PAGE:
Former Wall Street Journal editor Connors ruminates on his eighth summer in the Gila Wilderness of New Mexico.
A small, glass-walled perch on stilts on the middle of nowhere—a fit milieu for misfits, from the curmudgeon to the bliss-seeker, as Edward Abbey and Jack Kerouac so amply demonstrated—but Connors brings a fresh eye to the fire-lookout job. He combines explanations of his interest in the vocation with a professional’s thoughtful considerations on the role of fire in the greater environmental good. He is there (with his dog, an important character) for a multitude of well-considered reasons: to witness, undiluted, an eclipse, lightning, sandstorm and fire (watching “pine trees explode in a blue ball of smoke”). He is also there to master the act of solitude: “Once you struggle through that swamp of monotony where time bogs down in excruciating ticks from your wristwatch, it becomes possible to break through to a state of equilibrium, to reach a kind of waiting and watching that verges on what I can only call the holy.” For him, there is no better job on Earth. With balance and experienced insight, he provides sharp discussions of burn policy and our rich, evolving understanding of fire ecology. Meanwhile, if suspicious plumes aren’t calling, the author revels in nighthawks, ladybugs, long walks and the squid-ink dark of a moonless night.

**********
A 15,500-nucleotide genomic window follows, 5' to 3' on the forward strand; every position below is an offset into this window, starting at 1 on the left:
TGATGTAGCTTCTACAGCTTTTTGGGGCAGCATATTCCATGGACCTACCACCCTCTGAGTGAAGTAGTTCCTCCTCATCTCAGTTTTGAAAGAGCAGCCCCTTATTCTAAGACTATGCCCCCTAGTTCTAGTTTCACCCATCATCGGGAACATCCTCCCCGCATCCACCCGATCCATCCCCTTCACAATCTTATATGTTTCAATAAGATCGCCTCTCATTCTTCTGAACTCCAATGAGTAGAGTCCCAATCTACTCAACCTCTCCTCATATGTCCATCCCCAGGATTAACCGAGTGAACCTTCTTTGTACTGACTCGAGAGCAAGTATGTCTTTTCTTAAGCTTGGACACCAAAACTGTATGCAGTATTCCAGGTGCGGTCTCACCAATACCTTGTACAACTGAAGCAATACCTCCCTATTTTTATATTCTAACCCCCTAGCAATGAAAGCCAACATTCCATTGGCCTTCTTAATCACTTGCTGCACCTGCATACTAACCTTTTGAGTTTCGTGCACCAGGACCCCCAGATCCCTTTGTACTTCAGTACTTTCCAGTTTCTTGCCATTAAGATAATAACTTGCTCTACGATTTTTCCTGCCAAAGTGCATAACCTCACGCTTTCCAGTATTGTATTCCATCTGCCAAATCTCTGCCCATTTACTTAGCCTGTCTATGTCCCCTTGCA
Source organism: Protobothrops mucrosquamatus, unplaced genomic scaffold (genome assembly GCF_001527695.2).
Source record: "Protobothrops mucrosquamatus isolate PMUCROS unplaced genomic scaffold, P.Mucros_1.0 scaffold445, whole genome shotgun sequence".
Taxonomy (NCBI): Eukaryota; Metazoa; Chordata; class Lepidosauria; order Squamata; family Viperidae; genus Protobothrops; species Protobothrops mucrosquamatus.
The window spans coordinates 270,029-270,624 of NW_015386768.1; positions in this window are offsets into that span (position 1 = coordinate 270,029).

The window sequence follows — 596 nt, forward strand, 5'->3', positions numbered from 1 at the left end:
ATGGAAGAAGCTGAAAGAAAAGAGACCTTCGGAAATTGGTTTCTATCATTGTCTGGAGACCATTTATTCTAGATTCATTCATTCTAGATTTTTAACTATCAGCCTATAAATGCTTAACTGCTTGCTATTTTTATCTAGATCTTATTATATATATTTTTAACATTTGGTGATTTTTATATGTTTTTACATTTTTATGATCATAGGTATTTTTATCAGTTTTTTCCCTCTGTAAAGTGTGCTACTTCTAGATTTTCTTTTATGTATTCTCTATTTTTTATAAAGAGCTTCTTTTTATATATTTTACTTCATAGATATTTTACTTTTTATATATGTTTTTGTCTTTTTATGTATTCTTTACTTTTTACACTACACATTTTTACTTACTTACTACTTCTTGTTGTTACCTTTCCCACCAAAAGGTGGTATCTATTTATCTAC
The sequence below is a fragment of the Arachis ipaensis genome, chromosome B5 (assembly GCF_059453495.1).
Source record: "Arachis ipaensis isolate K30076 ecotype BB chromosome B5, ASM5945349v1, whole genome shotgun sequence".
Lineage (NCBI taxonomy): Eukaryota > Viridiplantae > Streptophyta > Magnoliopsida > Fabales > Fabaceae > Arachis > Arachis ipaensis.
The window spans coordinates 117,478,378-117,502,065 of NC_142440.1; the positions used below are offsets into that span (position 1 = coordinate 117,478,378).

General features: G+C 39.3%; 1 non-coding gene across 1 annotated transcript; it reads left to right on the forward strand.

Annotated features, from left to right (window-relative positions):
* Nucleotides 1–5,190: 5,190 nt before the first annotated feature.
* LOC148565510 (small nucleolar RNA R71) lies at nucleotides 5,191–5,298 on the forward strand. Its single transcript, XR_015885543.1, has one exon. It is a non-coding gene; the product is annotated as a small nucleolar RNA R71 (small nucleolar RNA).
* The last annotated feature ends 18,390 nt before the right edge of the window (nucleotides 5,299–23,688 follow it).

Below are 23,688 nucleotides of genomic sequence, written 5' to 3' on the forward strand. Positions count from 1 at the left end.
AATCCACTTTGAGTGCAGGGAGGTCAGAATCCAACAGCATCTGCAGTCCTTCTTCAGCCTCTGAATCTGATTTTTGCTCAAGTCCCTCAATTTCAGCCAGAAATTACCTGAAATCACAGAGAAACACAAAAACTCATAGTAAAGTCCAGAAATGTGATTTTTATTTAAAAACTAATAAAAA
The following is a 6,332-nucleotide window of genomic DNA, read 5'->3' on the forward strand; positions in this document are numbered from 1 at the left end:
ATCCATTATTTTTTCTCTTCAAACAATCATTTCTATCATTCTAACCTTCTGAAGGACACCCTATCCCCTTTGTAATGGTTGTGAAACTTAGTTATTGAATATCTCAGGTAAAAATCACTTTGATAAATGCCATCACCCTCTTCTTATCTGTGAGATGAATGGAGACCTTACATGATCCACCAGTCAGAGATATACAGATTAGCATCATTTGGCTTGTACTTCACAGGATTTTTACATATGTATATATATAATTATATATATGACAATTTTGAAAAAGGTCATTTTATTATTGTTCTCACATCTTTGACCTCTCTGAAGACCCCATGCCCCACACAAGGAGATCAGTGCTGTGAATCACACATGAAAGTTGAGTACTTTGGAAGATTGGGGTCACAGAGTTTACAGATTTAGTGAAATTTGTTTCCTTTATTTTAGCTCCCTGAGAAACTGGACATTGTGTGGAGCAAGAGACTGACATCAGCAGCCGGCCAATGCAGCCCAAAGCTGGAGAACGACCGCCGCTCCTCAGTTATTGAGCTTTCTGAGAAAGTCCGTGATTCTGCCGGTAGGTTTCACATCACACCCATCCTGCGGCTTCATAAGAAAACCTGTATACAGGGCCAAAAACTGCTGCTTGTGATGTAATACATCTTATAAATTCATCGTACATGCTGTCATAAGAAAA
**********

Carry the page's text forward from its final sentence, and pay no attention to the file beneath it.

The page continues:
Print journalist and fire lookout: When it comes to paying jobs, Connors has a death wish, but he has made the very best of it.